“There are certain well-defined and narrowly limited classes of speech, the prevention and punishment of which have never been thought to raise any constitutional problem,” wrote Justice Frank Murphy. “These include the lewd and obscene, the profane, the libelous, and the insulting or ‘fighting’ words, those which by their very utterance inflict injury or tend to incite an immediate breach of the peace.”

The problem is, what constitutes “fighting” words? Should we only take them in a literal sense? Or is an emblem — a swastika, for instance — to all intents and purposes the same thing?

That question burst into the open with the force of a volcano in 1977, when neo-Nazis fought for the right to march in Skokie, a Chicago suburb with a heavy Jewish population. The proposed march was banned by an Illinois court, which led to a legal battle that went all the way to the Supreme Court — with this twist: the ACLU was on the Nazis’ side. The Court ruled in the Nazis’ favor.

The issue came up again two years ago when white supremacists held their Unite the Right rally in Charlottesville, Va., resulting in a young woman’s death and dozens of injuries as a supremacist rammed his car into the crowd. The ACLU, again, applauded the court that had permitted the rally (though it’s since said it won’t defend hate groups protesting with firearms).

Was it right to do so? Should the rally have been given a green light? How much freedom of speech do we really want?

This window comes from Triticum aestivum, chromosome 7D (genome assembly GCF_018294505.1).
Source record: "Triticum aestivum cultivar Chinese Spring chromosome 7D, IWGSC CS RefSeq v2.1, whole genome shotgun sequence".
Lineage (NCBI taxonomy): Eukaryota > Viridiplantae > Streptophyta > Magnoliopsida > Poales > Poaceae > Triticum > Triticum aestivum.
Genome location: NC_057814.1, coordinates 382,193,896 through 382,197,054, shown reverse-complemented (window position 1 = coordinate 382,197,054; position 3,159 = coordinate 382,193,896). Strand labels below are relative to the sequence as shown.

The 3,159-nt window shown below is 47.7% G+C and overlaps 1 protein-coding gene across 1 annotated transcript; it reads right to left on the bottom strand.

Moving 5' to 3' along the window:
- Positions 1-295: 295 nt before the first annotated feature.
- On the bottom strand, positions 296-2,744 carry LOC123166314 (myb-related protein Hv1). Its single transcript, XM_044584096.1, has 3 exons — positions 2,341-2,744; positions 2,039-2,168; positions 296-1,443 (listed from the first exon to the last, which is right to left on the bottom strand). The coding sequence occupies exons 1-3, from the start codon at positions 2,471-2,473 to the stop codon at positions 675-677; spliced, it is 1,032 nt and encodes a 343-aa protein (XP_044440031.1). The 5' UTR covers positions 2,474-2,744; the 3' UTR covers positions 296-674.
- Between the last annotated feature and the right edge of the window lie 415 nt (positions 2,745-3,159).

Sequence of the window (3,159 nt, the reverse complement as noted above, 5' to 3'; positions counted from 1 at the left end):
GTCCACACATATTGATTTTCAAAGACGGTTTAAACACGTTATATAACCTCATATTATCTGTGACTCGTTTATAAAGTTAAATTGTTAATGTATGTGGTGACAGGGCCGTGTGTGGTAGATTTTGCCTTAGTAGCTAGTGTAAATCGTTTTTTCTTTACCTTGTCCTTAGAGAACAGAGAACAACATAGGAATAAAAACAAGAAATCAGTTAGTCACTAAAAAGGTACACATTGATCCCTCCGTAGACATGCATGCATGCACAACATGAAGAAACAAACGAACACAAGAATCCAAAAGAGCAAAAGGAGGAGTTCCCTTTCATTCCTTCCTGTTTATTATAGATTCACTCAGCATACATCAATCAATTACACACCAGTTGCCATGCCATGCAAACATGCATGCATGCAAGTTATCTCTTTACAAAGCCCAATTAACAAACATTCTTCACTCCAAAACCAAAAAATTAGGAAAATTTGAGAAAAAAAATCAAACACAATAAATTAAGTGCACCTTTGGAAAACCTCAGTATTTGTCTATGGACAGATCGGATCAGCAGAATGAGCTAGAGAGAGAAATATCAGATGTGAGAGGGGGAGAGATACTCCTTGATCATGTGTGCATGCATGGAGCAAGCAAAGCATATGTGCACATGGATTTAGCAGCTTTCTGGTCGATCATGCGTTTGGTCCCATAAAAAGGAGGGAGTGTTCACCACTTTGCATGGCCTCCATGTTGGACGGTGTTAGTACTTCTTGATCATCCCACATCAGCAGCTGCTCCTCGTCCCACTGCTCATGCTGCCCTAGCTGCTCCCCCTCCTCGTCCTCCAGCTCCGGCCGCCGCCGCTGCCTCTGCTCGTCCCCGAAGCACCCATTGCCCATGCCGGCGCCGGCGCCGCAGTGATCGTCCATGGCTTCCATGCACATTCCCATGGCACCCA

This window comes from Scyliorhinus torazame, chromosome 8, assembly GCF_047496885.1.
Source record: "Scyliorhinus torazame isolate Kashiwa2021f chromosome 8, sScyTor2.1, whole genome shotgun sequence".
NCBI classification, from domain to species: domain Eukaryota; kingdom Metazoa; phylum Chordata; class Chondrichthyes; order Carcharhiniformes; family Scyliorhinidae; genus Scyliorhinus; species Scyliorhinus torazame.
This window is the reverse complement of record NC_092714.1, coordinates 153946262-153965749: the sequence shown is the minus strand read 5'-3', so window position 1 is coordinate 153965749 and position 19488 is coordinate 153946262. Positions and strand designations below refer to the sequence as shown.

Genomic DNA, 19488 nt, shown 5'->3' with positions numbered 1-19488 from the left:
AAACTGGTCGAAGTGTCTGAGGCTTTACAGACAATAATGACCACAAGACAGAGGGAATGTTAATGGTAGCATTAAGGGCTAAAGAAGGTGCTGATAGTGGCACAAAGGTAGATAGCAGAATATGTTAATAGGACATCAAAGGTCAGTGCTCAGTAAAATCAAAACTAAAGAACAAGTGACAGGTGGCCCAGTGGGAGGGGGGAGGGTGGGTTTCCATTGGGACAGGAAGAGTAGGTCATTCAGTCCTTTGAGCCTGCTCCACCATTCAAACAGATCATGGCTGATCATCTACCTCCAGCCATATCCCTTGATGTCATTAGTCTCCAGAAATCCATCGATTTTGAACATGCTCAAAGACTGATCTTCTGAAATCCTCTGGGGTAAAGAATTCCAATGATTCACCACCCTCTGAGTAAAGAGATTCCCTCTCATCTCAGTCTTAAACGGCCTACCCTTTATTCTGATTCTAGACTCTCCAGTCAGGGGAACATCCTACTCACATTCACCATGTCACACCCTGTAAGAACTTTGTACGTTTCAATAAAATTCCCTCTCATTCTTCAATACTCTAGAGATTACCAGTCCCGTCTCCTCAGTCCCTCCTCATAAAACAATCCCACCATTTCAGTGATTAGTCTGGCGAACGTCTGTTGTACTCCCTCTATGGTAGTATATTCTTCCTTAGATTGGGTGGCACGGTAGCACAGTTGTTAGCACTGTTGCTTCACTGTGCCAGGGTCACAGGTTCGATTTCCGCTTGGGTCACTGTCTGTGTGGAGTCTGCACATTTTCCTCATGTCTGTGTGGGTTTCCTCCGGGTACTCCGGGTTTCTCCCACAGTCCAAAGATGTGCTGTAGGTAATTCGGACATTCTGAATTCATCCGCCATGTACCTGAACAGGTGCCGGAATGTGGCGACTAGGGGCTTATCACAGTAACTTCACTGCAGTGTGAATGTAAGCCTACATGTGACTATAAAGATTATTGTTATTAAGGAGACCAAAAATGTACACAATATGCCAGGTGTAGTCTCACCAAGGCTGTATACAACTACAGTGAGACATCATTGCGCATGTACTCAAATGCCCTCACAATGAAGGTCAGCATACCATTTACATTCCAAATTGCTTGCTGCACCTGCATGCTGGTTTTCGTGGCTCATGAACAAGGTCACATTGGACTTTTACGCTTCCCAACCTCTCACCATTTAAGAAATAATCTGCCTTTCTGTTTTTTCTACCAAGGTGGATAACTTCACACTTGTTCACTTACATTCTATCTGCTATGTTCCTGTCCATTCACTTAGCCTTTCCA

In each case, I’ve reluctantly, painfully, come to believe those extremists did indeed have the right to march — or at least should have if the cities where the marches took place had the means to prevent violence. I speak as the son of a Holocaust survivor, acutely aware of the dangers such groups pose.

What Morey and South Park did was different. Neither used words or emblems that incited violence, but they nonetheless offended millions and may have done vast economic damage to the organizations that pay them well — especially the NBA, which draws 10 percent of its revenue from the basketball-obsessed Chinese. Were they foolish to do what they did? Should they have censored themselves or been encouraged to do so?

In Morey’s case, I say yes. His tweet appeared to be issued without thought or consideration. His immediate attempt to delete it made him seem cowardly and unprincipled, thereby giving fodder to an autocratic government, which quickly spread word that his action was orchestrated by the United States.

But in South Park’s case, I say the opposite. Parker and Stone did what they did with full awareness of the underlying situation, supporting demonstrators who have never advocated separatism, whatever China would have us believe. They chose to speak boldly, knowing the economic effect their words might have on themselves and Comedy Central. It was a rare act of courage at a time when Hollywood has kowtowed to almost every autocrat in sight — as we saw when rival studio heads failed to give Sony their full-throated support following the North Korean hack and when they flocked to meet Saudi Arabia’s Mohammad bin Salman at a Rupert Murdoch-hosted dinner.

Words matter. Words have weight. Chosen carefully, spoken in the right place and at the right time, they can change the world. If this weren’t true, neither China nor North Korea would have reacted the way it did.

Both are systems run by autocrats. Both need to be challenged in public as well as in private. Both know that each time they silence one voice, they have effectively silenced thousands more.

Hollywood has a duty not only to stand behind Parker and Stone, but also to applaud them and follow their lead. Because in failing to do so, it tacitly allows injustice to grow. In choosing the economic benefits that come from rich business deals, it quashes the benefits of free speech.

Mao once said that power comes from the barrel of a gun, but I prefer the quote Woody Guthrie pinned to his guitar: “This machine kills fascists.”